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Overture Center’s Jerry Awards show goes on — just online due to COVID-19 pandemic
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Overture Center’s Jerry Awards show goes on — just online due to COVID-19 pandemic

"Newsies"

Beaver Dam Area Community Theatre's all-high school summer musical received more than a dozen Jerry Award nominations for its 2019 production of "Newsies." Luke Hahn of Waupun, front left, was nominated for Outstanding Lead Performance and a Spirit Award. 

The Overture Center’s Jerry Awards gala, made up of performances recognizing excellence in Wisconsin high school musical theater, will go on — just online, this year.

The Jerry Awards 2019-2020 show will happen despite state restrictions on public gatherings due to the COVID-19 pandemic. Award recipients will be recognized as scheduled, at 7 p.m. June 7 on Facebook Live.

The 90-minute program will be made of video clips and can be seen at facebook.com/JerryAwards.

“We understand how much work went into these school productions and how much our students look forward to this night recognizing their achievements,” said Tim Sauers, Overture’s vice president of programming and engagement and co-host of the show. “We’re going to give them the honors and recognitions they deserve.”

This season, 101 schools and community theater groups from 32 Wisconsin counties took part in the program. Eight-five productions were evaluated by Jerry Awards reviewers.

The program is in its 11th year. During its first few years, it only included schools in the Dane County area.

Arrowhead Union High School in Hartland, 60 miles east of Madison, won this year in the category of “outstanding musical” for its production of “The Wedding Singer.”

This year, 271 Jerry Awards will be presented with multiple recipients in each category, from acting to stage management and from choreography to costume design. The list of recipients can be found at overture.org/programs/jerry-awards.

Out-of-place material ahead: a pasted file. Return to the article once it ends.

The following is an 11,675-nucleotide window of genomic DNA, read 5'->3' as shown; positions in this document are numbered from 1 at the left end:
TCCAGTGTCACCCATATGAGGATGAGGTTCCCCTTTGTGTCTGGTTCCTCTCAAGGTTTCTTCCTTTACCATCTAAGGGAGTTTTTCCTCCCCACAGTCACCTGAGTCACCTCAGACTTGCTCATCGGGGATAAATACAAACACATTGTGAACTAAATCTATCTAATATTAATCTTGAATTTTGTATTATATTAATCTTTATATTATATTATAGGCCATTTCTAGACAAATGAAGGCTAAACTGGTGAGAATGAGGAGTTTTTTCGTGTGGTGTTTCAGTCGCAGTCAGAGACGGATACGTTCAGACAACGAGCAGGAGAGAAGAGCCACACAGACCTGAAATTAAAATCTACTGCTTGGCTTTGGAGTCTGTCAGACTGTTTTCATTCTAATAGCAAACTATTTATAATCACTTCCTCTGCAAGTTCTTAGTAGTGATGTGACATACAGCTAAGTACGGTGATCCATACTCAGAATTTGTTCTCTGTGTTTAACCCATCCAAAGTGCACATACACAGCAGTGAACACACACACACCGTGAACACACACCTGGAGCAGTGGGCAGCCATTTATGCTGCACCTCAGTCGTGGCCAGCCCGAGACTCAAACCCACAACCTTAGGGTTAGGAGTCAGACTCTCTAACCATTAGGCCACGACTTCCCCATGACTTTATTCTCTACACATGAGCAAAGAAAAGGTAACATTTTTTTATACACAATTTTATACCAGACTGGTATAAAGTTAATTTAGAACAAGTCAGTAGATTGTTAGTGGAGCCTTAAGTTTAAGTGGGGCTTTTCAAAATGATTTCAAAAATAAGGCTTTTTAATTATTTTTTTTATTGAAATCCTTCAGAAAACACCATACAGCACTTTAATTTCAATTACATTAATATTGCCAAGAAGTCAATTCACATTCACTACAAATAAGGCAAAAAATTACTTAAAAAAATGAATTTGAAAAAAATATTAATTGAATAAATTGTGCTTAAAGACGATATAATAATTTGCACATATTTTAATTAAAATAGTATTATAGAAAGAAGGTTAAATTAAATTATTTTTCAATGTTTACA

The Jerry Awards began in 2009-2010 as The Tommy Awards, and were renamed in 2018 for arts philanthropist Jerry Frautschi, who donated $205 million for the creation of the Overture Center. He and his wife, Pleasant Rowland, commissioned the building. Rowland also donated $26 million to the center.

Overture cut ties with the program’s original namesake, Lodi native Tom Wopat, a star of the 1980s TV show “The Dukes of Hazzard” and a Broadway actor.

In July 2018, Wopat pleaded guilty to inappropriately touching two women in the cast of a musical in Massachusetts that he was starring in. He was also found with cocaine during his arrest, and sentenced to a year of probation.

Twenty-five of the participating high school musical theater programs were affected by COVID-19 school closures, and couldn’t be reviewed. Overture plans to pay tribute to those productions and students involved during the livestream event.

To be eligible for the Jerry Awards, high schools apply in the fall or spring to have their musical reviewed by the program. Three judges — industry professionals and educators — are assigned to see the show and critique it in categories such as performance, design and direction.

Evaluations are compiled and sent to each school with nominations. In addition to being recognized at the awards show, participating students are eligible to audition for the Jerry Ensemble, which performs at the Jerry Awards show and in other capacities.

Students also have the opportunity to become student critics and receive ticket offers to performances at Overture Center, and the theaters that collaborate for the Jerry Awards: Marcus Performing Arts Center in Milwaukee, The Grand Theater in Wausau, and Viterbo University Fine Arts Center in La Crosse.

Videos from past awards shows can be found on PBS Wisconsin’s website, pbswisconsin.org.

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